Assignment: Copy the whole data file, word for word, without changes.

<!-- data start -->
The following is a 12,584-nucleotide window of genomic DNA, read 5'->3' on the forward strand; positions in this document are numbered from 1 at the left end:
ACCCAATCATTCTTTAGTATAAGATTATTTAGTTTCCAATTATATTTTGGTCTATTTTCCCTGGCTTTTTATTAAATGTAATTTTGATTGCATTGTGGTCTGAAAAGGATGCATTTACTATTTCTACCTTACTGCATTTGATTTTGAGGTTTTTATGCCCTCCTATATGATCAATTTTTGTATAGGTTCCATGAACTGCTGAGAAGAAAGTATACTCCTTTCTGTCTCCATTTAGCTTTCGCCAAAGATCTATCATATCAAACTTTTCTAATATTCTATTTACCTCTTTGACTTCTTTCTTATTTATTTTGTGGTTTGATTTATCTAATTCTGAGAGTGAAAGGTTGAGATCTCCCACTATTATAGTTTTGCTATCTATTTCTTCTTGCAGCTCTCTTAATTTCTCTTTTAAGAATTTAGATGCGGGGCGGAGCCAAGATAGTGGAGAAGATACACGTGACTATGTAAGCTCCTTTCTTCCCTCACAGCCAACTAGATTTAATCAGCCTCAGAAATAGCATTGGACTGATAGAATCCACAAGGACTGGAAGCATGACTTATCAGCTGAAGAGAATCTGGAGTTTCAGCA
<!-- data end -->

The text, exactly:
The following is a 12,584-nucleotide window of genomic DNA, read 5'->3' on the forward strand; positions in this document are numbered from 1 at the left end:
ACCCAATCATTCTTTAGTATAAGATTATTTAGTTTCCAATTATATTTTGGTCTATTTTCCCTGGCTTTTTATTAAATGTAATTTTGATTGCATTGTGGTCTGAAAAGGATGCATTTACTATTTCTACCTTACTGCATTTGATTTTGAGGTTTTTATGCCCTCCTATATGATCAATTTTTGTATAGGTTCCATGAACTGCTGAGAAGAAAGTATACTCCTTTCTGTCTCCATTTAGCTTTCGCCAAAGATCTATCATATCAAACTTTTCTAATATTCTATTTACCTCTTTGACTTCTTTCTTATTTATTTTGTGGTTTGATTTATCTAATTCTGAGAGTGAAAGGTTGAGATCTCCCACTATTATAGTTTTGCTATCTATTTCTTCTTGCAGCTCTCTTAATTTCTCTTTTAAGAATTTAGATGCGGGGCGGAGCCAAGATAGTGGAGAAGATACACGTGACTATGTAAGCTCCTTTCTTCCCTCACAGCCAACTAGATTTAATCAGCCTCAGAAATAGCATTGGACTGATAGAATCCACAAGGACTGGAAGCATGACTTATCAGCTGAAGAGAATCTGGAGTTTCAGCA